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An Urban Experience
phosphomycin, piperacillin, rifampin and ticarcillin. Drugs deemed critically important to human health (e.g. vancomycin, teicoplanin, linezolid etc.) should never
be used in animals. Some countries prohibit the use of human antibiotics not licensed for animals.
Dose and duration of treatment
Treatment should wait until antimicrobial sensitivity
test results are available. If immediate treatment is necessary, drug selection should be based on the most likely organisms and their susceptibility, later changing to a higher or lower tier drug as required. Animals should be weighed to allow accurate dosing. Surface and superficial pyodermas typically need 1-3 weeks of treatment. Full resolution of deep pyodermas may take 4-6 weeks or longer. Treatment should continue until clinical cure and normal cytology.
Owner compliance
Poor compliance compromises efficacy and encourages resistance. Compliance can be improved by using easy to administer drugs, clear written instructions, and good follow up.
Treatment failures and recurrence
Treatment failures can be associated with resistance, poor compliance, inadequate dose and duration, immunosuppressive drugs, and/or poor distribution to the target tissue. However, most recurrent pyodermas involve failure to manage the underling condition. Nevertheless, topical antiseptics or immunostimulants (e.g. Staphphage Lysate) can reduce the frequency of relapses.
Further reading and resources
· FECAVA posters and guidelines - policies
· BSAVA PROTECT antibiotic use guidelines - Resources/PROTECT.aspx
· International Society for Companion Animal Infectious Diseases - www.iscaid. org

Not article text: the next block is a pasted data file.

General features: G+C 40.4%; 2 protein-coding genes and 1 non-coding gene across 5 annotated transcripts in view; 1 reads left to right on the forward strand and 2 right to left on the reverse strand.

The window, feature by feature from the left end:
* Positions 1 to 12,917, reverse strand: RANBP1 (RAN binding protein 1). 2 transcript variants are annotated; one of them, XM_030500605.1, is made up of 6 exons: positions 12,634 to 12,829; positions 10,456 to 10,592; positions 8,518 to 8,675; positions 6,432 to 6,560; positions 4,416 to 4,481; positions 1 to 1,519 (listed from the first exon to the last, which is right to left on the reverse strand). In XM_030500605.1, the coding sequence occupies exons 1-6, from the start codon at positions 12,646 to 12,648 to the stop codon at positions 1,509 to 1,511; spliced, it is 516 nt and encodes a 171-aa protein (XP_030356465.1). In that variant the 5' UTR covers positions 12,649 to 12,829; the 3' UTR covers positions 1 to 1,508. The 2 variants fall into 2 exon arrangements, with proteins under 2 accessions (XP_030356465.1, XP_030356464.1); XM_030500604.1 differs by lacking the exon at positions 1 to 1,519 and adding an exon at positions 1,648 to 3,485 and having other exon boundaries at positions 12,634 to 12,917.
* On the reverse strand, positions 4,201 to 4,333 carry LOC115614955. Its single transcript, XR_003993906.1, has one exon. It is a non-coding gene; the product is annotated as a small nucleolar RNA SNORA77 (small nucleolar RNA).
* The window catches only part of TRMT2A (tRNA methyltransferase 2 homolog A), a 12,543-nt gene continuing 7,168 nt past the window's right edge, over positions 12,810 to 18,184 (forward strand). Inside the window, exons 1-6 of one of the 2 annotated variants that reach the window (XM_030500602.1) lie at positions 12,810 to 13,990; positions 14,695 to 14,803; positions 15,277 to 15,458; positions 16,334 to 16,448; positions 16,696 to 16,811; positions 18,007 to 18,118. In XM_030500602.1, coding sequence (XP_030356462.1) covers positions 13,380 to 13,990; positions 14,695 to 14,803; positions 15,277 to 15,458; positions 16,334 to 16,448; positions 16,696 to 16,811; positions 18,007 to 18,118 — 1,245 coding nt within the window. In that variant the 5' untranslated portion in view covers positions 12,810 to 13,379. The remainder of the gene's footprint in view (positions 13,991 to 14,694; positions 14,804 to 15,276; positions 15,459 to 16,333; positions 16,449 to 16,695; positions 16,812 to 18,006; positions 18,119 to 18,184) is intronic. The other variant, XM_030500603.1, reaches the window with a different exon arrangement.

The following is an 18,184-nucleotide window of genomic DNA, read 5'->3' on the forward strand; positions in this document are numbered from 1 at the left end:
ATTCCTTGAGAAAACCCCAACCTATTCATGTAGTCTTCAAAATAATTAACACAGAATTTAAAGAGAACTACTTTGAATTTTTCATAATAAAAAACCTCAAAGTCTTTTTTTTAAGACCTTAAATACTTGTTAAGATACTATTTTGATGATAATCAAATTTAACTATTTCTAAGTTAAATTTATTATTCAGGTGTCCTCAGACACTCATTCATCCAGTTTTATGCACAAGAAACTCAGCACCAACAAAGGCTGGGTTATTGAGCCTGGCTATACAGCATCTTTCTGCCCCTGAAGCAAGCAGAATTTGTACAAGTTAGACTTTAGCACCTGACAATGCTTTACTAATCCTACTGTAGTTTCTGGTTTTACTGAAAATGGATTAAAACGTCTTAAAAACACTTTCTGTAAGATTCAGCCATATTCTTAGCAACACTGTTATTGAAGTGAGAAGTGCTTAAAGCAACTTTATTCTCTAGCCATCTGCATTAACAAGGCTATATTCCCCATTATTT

· Beco L et al (2013) Suggested guidelines for using systemic antimicrobials in bacterial skin infections: part one – diagnosis based on clinical presentation, cytology and culture. Veterinary Record 172 72-78.
· Beco L et al (2013) Suggested guidelines for using systemic antimicrobials in bacterial skin infections: part two – antimicrobial choice, treatment regimens and compliance. Veterinary Record 172 156-160.
· Brissot H et al (2016) GRAM: Guidance for the rational use of antimicrobials - recommendations for dogs and cats 2nd ed. Ceva Santé Animale, France.
· Forsythe P et al (2013) Update on treating canine staphylococcal skin infections. In Practice Focus Nov 2013.
· Hillier A et al (2014) Guidelines for the diagnosis and antimicrobial therapy
of canine superficial bacterial folliculitis (Antimicrobial Guidelines Working Group of the International Society for Companion Animal Infectious Diseases). Veterinary Dermatology 25 163-75.
· Mueller RS et al (2012). A review of topical therapy for skin infections with bacteria and yeast. Veterinary Dermatology 23 330-e62.

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